North Korean leader Kim Jong Un has warned he is ready to use his nuclear weapons in potential military conflicts with the United States and South Korea.
North Korea will likely intensify its threats against the United States and South Korea as the allies prepare to expand summertime exercises the North views as an invasion rehearsal, some observers say.
Speaking to war veterans on Wednesday’s 69th anniversary of the end of the 1950-53 Korean War, Korean Central News Agency quoted Mr Kim saying: "Our armed forces are completely prepared to respond to any crisis, and our country’s nuclear war deterrent is also ready to mobilise its absolute power dutifully, exactly and swiftly in accordance with its mission."
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In April, Mr Kim said North Korea could pre-emptively use nuclear weapons if threatened, saying they would "never be confined to the single mission of war deterrent".
The North's military has also test-launched nuclear-capable missiles that place both the US mainland and South Korea within striking distance.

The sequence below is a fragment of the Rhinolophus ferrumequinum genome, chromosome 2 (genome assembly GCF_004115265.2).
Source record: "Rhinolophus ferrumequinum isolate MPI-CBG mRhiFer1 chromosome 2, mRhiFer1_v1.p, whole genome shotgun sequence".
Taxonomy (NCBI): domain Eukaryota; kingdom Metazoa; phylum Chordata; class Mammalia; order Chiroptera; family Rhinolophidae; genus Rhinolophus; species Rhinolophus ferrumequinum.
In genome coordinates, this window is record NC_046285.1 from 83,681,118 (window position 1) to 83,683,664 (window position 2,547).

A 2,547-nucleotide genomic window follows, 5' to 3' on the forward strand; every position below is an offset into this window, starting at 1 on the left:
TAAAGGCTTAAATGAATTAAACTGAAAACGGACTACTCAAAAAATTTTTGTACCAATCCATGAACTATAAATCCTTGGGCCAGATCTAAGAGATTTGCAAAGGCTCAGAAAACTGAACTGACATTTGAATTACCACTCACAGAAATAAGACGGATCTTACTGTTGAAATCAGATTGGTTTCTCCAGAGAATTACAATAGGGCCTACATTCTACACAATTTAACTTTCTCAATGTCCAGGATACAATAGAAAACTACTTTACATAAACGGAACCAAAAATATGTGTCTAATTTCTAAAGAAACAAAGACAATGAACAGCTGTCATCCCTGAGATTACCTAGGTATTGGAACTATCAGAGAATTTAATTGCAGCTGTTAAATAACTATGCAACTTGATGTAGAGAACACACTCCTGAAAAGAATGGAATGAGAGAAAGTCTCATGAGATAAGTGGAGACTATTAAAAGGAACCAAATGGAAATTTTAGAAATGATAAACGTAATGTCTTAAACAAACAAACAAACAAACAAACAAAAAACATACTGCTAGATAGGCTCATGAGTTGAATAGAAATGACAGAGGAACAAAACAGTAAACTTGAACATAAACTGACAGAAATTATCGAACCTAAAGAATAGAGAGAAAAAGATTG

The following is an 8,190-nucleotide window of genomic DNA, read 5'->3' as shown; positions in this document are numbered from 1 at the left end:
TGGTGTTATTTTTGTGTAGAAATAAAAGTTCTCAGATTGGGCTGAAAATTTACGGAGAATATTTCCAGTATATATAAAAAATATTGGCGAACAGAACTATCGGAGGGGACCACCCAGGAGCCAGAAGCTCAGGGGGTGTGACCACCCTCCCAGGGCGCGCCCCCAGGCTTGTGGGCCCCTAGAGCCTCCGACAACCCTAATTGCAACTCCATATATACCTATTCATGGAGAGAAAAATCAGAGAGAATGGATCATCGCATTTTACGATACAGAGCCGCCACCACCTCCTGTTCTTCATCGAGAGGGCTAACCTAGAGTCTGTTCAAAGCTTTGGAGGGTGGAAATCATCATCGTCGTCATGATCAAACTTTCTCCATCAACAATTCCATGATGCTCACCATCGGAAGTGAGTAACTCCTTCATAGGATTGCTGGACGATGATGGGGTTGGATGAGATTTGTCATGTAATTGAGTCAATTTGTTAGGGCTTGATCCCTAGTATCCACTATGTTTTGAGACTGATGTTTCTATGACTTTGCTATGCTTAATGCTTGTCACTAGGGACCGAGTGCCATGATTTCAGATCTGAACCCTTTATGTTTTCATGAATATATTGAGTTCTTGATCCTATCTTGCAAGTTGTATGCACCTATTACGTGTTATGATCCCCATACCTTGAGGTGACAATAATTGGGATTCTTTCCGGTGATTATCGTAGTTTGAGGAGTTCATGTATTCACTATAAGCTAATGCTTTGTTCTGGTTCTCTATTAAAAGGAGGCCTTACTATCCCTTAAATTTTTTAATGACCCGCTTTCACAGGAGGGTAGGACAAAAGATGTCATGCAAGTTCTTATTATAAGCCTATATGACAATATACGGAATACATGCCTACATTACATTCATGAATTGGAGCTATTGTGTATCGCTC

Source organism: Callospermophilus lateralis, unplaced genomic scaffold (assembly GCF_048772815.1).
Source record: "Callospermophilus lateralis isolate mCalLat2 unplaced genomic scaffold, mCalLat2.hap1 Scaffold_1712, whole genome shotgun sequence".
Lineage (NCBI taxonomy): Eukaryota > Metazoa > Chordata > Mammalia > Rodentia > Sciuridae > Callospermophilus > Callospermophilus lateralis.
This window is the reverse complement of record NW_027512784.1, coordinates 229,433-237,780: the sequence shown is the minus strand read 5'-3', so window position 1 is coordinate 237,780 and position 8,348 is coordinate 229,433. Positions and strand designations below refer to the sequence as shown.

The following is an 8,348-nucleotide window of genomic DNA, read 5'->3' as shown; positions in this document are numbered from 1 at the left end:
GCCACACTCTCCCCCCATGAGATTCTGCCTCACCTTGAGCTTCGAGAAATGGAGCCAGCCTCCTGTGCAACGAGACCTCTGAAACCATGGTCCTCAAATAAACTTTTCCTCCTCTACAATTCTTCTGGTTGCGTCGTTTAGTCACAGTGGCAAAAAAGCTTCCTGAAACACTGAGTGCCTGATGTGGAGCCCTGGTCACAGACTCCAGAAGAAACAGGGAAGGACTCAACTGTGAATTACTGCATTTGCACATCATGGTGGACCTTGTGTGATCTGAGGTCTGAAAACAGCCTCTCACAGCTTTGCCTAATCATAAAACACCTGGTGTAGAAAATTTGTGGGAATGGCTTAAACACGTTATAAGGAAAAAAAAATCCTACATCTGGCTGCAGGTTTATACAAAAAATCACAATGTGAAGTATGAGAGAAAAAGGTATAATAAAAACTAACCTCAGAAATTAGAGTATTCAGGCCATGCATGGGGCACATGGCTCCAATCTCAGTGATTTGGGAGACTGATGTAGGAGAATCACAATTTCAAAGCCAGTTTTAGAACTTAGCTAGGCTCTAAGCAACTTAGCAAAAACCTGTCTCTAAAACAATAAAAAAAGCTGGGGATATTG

In his speech, Mr Kim accused the US of "demonising" North Korea to justify its hostile policies and said US-South Korea military drills show "double standards" and "gangster-like" aspects because the North’s routine military activity is branded as hostile.
Mr Kim also called new South Korean President Yoon Suk Yeol "a confrontation maniac" who has gone further than past South Korean leaders and said Mr Yoon’s conservative government was led by "gangsters".
Watch: Exploring North Korea's nuclear weapon capability.
Since taking office in May, the Yoon government has moved to strengthen Seoul’s military alliance with the United States and bolster its capacity to neutralise North Korean nuclear threats including a pre-emptive strike capability.
"Talking about military action against our nation, which possess absolute weapons that they fear the most, is preposterous and is very dangerous suicidal action," Mr Kim said.
"Such a dangerous attempt will be immediately punished by our powerful strength and the Yoon Suk Yeol government and his military will be annihilated."
The North Korean leader is seeking greater public support as his country’s economy has been battered by pandemic-related border shutdowns, US-led sanctions and his own mismanagement.
North Korea also admitted to its first COVID-19 outbreak in May, though the scale of illness and death is widely disputed in a country that lacks the modern medical capacity to handle it.